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How Financially Strong Is Iren SpA (BIT:IRE)?

Small-caps and large-caps are wildly popular among investors, however, mid-cap stocks, such as Iren SpA (BIT:IRE), with a market capitalization of €2.6b, rarely draw their attention from the investing community. Surprisingly though, when accounted for risk, mid-caps have delivered better returns compared to the two other categories of stocks. Let’s take a look at IRE’s debt concentration and assess their financial liquidity to get an idea of their ability to fund strategic acquisitions and grow through cyclical pressures. Note that this information is centred entirely on financial health and is a top-level understanding, so I encourage you to look further into IRE here.

Check out our latest analysis for Iren

Does IRE produce enough cash relative to debt?

IRE has built up its total debt levels in the last twelve months, from €3.2b to €3.6b – this includes long-term debt. With this increase in debt, IRE’s cash and short-term investments stands at €1.0b for investing into the business. On top of this, IRE has produced €799m in operating cash flow over the same time period, leading to an operating cash to total debt ratio of 22%, signalling that IRE’s current level of operating cash is high enough to cover debt. This ratio can also be interpreted as a measure of efficiency as an alternative to return on assets. In IRE’s case, it is able to generate 0.22x cash from its debt capital.

Can IRE pay its short-term liabilities?

With current liabilities at €1.5b, it appears that the company has maintained a safe level of current assets to meet its obligations, with the current ratio last standing at 1.54x. Usually, for Integrated Utilities companies, this is a suitable ratio since there’s a sufficient cash cushion without leaving too much capital idle or in low-earning investments.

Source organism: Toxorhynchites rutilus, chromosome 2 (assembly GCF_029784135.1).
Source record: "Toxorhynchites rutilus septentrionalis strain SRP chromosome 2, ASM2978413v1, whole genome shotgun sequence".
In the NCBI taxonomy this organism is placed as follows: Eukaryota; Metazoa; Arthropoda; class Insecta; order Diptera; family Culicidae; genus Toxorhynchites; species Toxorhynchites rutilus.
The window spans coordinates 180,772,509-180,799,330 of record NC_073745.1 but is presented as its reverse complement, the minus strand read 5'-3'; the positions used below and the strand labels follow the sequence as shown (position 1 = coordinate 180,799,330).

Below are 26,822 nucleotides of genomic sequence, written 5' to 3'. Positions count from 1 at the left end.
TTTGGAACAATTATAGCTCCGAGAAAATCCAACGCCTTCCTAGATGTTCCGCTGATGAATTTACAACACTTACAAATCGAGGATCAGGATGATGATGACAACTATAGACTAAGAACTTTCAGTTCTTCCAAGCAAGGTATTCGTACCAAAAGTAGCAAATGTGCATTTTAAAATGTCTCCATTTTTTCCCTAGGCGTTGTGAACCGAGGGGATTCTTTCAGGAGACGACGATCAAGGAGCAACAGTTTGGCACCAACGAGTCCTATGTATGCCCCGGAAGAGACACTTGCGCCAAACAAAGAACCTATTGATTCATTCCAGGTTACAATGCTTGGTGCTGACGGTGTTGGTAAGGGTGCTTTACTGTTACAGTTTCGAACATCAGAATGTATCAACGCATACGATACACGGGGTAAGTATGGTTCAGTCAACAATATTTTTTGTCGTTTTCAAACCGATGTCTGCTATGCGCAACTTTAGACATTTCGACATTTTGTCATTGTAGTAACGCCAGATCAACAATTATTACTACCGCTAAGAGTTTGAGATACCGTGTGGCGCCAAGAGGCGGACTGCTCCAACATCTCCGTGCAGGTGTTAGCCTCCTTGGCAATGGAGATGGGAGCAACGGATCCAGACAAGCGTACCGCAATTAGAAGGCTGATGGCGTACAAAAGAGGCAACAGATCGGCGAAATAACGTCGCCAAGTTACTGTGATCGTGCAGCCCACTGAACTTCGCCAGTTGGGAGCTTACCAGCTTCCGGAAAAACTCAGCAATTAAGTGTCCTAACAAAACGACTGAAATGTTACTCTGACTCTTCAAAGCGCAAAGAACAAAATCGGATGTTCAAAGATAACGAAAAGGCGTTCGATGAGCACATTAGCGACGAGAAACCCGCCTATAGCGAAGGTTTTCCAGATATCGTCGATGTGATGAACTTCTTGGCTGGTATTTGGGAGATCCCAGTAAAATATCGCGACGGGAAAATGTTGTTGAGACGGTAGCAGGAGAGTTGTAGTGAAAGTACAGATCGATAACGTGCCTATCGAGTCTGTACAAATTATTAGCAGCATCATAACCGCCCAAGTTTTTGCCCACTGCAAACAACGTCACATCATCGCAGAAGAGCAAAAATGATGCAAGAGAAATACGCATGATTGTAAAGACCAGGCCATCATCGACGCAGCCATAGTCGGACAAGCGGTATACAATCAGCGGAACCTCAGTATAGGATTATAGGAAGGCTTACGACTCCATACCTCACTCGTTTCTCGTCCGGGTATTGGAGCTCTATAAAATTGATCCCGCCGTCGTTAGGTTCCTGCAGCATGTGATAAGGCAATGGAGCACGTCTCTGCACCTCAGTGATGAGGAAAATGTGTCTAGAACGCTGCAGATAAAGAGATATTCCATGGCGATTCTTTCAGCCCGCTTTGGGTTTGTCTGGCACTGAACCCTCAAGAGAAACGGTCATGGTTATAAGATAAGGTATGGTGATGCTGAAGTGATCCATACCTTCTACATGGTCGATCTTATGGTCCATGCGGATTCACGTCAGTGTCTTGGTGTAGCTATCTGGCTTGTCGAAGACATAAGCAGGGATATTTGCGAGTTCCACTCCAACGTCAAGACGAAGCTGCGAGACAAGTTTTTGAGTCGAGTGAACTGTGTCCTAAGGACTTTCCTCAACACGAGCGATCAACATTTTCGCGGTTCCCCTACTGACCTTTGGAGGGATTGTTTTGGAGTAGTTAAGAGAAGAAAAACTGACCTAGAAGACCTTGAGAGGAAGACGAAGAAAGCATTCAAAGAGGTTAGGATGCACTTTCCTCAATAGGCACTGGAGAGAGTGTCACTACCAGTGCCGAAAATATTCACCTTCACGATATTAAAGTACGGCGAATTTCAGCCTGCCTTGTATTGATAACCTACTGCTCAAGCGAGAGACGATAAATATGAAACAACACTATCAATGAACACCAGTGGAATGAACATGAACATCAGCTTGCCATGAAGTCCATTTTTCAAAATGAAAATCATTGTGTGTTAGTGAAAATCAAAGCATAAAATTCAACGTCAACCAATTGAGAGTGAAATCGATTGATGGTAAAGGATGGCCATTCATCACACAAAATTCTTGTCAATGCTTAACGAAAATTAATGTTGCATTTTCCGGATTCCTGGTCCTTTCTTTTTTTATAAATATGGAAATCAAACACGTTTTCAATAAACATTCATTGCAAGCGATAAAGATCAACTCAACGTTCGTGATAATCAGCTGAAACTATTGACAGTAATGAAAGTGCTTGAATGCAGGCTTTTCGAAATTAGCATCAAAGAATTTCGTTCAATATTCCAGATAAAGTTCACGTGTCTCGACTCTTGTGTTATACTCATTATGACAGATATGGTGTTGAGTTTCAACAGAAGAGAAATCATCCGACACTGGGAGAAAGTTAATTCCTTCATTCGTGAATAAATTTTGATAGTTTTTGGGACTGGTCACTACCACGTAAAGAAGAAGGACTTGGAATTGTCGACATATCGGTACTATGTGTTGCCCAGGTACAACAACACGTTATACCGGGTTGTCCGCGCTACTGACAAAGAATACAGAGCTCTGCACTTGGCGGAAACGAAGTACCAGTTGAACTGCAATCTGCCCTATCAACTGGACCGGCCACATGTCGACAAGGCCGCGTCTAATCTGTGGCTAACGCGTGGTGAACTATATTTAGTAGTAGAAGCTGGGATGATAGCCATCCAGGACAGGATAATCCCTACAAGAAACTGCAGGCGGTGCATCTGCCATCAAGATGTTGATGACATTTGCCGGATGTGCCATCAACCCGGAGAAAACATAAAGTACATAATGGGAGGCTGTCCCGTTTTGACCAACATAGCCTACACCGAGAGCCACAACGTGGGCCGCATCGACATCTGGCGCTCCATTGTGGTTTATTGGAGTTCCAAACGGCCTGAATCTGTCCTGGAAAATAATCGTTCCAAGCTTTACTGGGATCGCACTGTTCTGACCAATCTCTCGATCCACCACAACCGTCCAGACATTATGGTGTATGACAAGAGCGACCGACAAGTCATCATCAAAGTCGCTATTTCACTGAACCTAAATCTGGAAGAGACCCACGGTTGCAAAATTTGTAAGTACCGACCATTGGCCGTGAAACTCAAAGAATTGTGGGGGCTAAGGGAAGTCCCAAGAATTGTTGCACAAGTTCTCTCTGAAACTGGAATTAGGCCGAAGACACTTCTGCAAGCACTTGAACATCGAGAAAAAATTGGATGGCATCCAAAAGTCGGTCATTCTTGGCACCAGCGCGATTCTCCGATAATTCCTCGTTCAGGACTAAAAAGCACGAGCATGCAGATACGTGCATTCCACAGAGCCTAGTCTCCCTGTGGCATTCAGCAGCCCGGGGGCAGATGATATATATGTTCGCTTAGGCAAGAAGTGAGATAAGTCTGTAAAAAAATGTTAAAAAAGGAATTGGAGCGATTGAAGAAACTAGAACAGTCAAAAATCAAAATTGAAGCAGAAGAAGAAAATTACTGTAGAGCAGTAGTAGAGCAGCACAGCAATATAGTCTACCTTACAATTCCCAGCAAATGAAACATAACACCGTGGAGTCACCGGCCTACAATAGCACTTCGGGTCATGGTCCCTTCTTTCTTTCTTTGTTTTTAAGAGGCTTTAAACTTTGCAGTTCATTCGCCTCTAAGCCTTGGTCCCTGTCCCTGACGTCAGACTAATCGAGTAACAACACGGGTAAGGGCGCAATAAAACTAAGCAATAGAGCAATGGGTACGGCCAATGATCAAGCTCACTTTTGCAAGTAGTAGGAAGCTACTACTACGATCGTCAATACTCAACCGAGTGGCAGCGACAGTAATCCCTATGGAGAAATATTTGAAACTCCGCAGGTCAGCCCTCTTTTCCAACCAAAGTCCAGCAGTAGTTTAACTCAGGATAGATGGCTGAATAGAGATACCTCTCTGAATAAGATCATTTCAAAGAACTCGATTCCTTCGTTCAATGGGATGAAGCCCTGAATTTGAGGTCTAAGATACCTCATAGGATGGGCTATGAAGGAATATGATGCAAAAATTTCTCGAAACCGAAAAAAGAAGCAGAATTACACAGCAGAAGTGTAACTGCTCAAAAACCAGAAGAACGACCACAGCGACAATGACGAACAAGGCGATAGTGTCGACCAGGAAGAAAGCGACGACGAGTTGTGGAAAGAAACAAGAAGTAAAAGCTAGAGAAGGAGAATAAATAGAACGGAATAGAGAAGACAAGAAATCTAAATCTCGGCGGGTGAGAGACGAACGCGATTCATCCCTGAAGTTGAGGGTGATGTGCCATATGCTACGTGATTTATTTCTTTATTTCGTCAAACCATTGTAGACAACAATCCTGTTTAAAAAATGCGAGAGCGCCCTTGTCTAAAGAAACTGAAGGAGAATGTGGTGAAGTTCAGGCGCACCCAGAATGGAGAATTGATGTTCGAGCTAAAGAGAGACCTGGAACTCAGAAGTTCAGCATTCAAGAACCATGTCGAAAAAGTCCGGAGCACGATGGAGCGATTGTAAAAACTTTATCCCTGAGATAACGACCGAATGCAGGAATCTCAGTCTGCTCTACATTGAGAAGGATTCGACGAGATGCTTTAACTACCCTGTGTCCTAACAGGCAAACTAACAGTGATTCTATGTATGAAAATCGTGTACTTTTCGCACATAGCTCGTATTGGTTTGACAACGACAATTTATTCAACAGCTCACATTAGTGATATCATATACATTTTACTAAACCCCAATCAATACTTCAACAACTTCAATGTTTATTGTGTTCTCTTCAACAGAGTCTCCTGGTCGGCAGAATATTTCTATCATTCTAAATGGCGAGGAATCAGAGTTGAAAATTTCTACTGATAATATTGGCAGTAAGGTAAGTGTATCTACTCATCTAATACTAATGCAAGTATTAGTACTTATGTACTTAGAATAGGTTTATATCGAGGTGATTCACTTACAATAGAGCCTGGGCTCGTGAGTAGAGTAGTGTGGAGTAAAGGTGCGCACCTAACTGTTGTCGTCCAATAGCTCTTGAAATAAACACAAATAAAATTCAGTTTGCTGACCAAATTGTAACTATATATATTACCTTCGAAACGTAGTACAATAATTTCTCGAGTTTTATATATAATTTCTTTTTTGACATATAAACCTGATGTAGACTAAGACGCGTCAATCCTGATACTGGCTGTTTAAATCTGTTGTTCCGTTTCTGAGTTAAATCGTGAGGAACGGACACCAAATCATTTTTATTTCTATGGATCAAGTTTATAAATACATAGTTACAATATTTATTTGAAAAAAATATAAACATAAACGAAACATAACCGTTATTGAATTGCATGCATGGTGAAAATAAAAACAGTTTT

BIT:IRE Historical Debt November 20th 18

Does IRE face the risk of succumbing to its debt-load?

Since total debt levels have outpaced equities, IRE is a highly leveraged company. This is not unusual for mid-caps as debt tends to be a cheaper and faster source of funding for some businesses. No matter how high the company’s debt, if it can easily cover the interest payments, it’s considered to be efficient with its use of excess leverage. A company generating earnings after interest and tax at least three times its net interest payments is considered financially sound. In IRE’s case, the ratio of 10.13x suggests that interest is comfortably covered, which means that lenders may be less hesitant to lend out more funding as IRE’s high interest coverage is seen as responsible and safe practice.

Next Steps:

Although IRE’s debt level is towards the higher end of the spectrum, its cash flow coverage seems adequate to meet obligations which means its debt is being efficiently utilised. Since there is also no concerns around IRE’s liquidity needs, this may be its optimal capital structure for the time being. I admit this is a fairly basic analysis for IRE’s financial health. Other important fundamentals need to be considered alongside. I suggest you continue to research Iren to get a better picture of the mid-cap by looking at:

  1. Future Outlook: What are well-informed industry analysts predicting for IRE’s future growth? Take a look at our free research report of analyst consensus for IRE’s outlook.
  2. Valuation: What is IRE worth today? Is the stock undervalued, even when its growth outlook is factored into its intrinsic value? The intrinsic value infographic in our free research report helps visualize whether IRE is currently mispriced by the market.
  3. Other High-Performing Stocks: Are there other stocks that provide better prospects with proven track records? Explore our free list of these great stocks here.

To help readers see past the short term volatility of the financial market, we aim to bring you a long-term focused research analysis purely driven by fundamental data. Note that our analysis does not factor in the latest price-sensitive company announcements.

The author is an independent contributor and at the time of publication had no position in the stocks mentioned. For errors that warrant correction please contact the editor at editorial-team@simplywallst.com.